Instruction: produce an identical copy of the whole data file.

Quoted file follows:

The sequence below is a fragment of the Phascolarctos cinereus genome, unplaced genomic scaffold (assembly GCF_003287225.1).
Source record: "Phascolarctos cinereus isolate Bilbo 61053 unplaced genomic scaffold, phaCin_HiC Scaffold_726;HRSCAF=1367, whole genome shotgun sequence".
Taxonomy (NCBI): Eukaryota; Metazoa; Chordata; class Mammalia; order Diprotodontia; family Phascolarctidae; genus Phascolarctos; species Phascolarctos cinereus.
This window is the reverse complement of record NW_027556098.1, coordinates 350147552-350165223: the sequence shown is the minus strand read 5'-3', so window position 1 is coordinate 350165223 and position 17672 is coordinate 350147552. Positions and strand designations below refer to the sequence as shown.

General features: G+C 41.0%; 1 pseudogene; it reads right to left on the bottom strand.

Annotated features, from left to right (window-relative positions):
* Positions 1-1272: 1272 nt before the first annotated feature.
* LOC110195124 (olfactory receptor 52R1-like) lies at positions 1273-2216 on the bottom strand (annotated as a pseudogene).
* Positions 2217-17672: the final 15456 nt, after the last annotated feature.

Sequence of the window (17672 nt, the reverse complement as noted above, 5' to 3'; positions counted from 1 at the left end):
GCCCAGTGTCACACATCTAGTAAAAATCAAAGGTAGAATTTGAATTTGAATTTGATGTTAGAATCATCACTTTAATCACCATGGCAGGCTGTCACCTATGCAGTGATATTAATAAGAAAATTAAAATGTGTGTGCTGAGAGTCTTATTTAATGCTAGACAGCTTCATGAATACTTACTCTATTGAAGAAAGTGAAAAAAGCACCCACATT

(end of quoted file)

The sequence below is a fragment of the Phascolarctos cinereus genome, unplaced genomic scaffold (assembly GCF_003287225.1).
Source record: "Phascolarctos cinereus isolate Bilbo 61053 unplaced genomic scaffold, phaCin_HiC Scaffold_726;HRSCAF=1367, whole genome shotgun sequence".
Taxonomy (NCBI): Eukaryota; Metazoa; Chordata; class Mammalia; order Diprotodontia; family Phascolarctidae; genus Phascolarctos; species Phascolarctos cinereus.
This window is the reverse complement of record NW_027556098.1, coordinates 350147552-350165223: the sequence shown is the minus strand read 5'-3', so window position 1 is coordinate 350165223 and position 17672 is coordinate 350147552. Positions and strand designations below refer to the sequence as shown.

General features: G+C 41.0%; 1 pseudogene; it reads right to left on the bottom strand.

Annotated features, from left to right (window-relative positions):
* Positions 1-1272: 1272 nt before the first annotated feature.
* LOC110195124 (olfactory receptor 52R1-like) lies at positions 1273-2216 on the bottom strand (annotated as a pseudogene).
* Positions 2217-17672: the final 15456 nt, after the last annotated feature.

Sequence of the window (17672 nt, the reverse complement as noted above, 5' to 3'; positions counted from 1 at the left end):
GCCCAGTGTCACACATCTAGTAAAAATCAAAGGTAGAATTTGAATTTGAATTTGATGTTAGAATCATCACTTTAATCACCATGGCAGGCTGTCACCTATGCAGTGATATTAATAAGAAAATTAAAATGTGTGTGCTGAGAGTCTTATTTAATGCTAGACAGCTTCATGAATACTTACTCTATTGAAGAAAGTGAAAAAAGCACCCACATT